Amount of deduction. The amount you can deduct for a contribution of ordinary income property is its fair market value less the amount that would be ordinary income or short-term capital gain if you sold the property for its fair market value. Generally, this rule limits the deduction to your basis in the property.
Example: You donate stock that you held for 5 months to your church. The fair market value of the stock on the day you donate it is $1,000, but you paid only $800 (your basis). Because the $200 of appreciation would be short-term capital gain if you sold the stock, your deduction is limited to $800 (fair market value less the appreciation).
Exception. Do not reduce your charitable contribution if you include the ordinary or capital gain income in your gross income in the same year as the contribution.
Capital Gain Property
Property is capital gain property if its sale at fair market value on the date of the contribution would have resulted in long-term capital gain. Capital gain property includes capital assets held more than 1 year.
Capital assets. Capital assets include most items of property that you own and use for personal purposes or investment. Examples of capital assets are stocks, bonds, jewelry, coin or stamp collections, and cars or furniture used for personal purposes.
For purposes of figuring your charitable contribution, capital assets also include certain real property and depreciable property used in your trade or business and, generally, held more than 1 year.
Real property. Real property is land and generally anything that is built on, growing on, or attached to land.
Depreciable property. Depreciable property is property used in business or held for the production of income and for which a depreciation deduction is allowed.
Amount of deduction - general rule. When figuring your deduction for a gift of capital gain property, you usually can use the fair market value of the gift.
However, in certain situations, you must reduce the fair market value by any amount that would have been long-term capital gain if you had sold the property for its fair market value. Generally, this means reducing the fair market value to the property's cost or other basis.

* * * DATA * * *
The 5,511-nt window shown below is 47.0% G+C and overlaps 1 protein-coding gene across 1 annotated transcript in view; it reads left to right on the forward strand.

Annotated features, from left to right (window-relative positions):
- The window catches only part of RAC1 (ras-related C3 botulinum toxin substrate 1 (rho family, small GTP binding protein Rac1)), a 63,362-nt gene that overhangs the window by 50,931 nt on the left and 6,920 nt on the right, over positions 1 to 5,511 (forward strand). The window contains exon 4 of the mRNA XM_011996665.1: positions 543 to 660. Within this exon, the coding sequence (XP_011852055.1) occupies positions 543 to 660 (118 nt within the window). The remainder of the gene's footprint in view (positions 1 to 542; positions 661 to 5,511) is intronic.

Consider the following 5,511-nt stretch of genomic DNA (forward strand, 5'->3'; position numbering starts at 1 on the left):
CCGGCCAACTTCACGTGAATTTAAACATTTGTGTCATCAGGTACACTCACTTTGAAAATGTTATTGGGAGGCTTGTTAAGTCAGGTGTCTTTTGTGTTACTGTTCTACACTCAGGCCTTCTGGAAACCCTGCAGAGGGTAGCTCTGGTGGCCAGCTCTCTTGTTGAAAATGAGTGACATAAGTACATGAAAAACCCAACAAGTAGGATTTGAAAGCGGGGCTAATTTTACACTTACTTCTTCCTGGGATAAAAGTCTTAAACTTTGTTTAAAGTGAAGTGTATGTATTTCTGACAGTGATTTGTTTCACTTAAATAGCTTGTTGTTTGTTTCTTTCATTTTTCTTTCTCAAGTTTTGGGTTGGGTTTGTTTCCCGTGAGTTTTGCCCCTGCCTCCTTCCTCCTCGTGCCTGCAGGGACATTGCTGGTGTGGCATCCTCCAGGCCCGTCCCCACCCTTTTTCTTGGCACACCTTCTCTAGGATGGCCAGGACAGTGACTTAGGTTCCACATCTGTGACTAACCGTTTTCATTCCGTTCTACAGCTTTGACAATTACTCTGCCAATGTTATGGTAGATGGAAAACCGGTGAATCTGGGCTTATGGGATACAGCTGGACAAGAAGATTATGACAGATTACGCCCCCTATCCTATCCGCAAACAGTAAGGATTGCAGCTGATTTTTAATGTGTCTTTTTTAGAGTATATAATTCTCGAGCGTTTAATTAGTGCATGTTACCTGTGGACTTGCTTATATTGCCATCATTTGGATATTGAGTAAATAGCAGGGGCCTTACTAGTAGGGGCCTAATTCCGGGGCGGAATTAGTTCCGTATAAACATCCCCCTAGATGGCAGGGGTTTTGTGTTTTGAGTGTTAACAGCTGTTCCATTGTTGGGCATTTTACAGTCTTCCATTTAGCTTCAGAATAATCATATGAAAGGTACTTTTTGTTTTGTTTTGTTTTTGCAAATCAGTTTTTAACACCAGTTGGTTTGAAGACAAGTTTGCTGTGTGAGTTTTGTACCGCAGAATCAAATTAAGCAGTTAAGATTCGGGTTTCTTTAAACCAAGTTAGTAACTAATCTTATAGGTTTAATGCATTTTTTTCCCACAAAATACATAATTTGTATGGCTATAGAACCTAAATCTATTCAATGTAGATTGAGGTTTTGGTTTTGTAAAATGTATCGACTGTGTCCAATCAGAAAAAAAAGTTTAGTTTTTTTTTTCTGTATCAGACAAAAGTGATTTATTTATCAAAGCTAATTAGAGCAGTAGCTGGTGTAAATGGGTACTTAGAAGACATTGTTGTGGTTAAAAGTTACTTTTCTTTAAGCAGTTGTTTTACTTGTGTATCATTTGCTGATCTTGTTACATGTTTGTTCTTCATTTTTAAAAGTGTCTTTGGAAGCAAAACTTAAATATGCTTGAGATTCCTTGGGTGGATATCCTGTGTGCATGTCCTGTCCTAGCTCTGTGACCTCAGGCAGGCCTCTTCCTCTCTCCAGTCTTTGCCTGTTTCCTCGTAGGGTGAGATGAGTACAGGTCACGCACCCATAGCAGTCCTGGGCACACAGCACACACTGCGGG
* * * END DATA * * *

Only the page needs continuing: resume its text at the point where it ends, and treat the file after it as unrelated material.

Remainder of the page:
This can happen where the charity's use of tangible personal property is not in connection with its exempt purpose. For contributions after September 1, 2006 of more than $5,000, the deduction is generally reduced to basis if the charity disposes of the property within 3 years of the donation. If disposition takes place after the donation, the appreciation (fair market value less basis) is recaptured as ordinary income in the year of the disposition (absent certification from the charity that use for its exempt purpose occurred or was intended). The charity must notify IRS and the donor of the disposition ( and the certification, if applicable).
Ordinary or capital gain income included in gross income. You do not reduce your charitable contribution if you include the ordinary or capital gain income in your gross income in the same year as the contribution. This may happen when you transfer installment or discount obligations or when you assign income to a charitable organization.
Example: You donate an installment note to a qualified organization. The note has a fair market value of $10,000 and a basis to you of $7,000. As a result of the donation, you have a short-term capital gain of $3,000 ($10,000 - $7,000), which you include in your income for the year. Your charitable contribution is $10,000.
A bargain sale of property to a qualified organization (a sale or exchange for less than the property's fair market value) is partly a charitable contribution and partly a sale or exchange.
The part of the bargain sale that is a sale or exchange may result in a taxable gain.
The IRS may impose a penalty if you overstate the value or adjusted basis of donated property.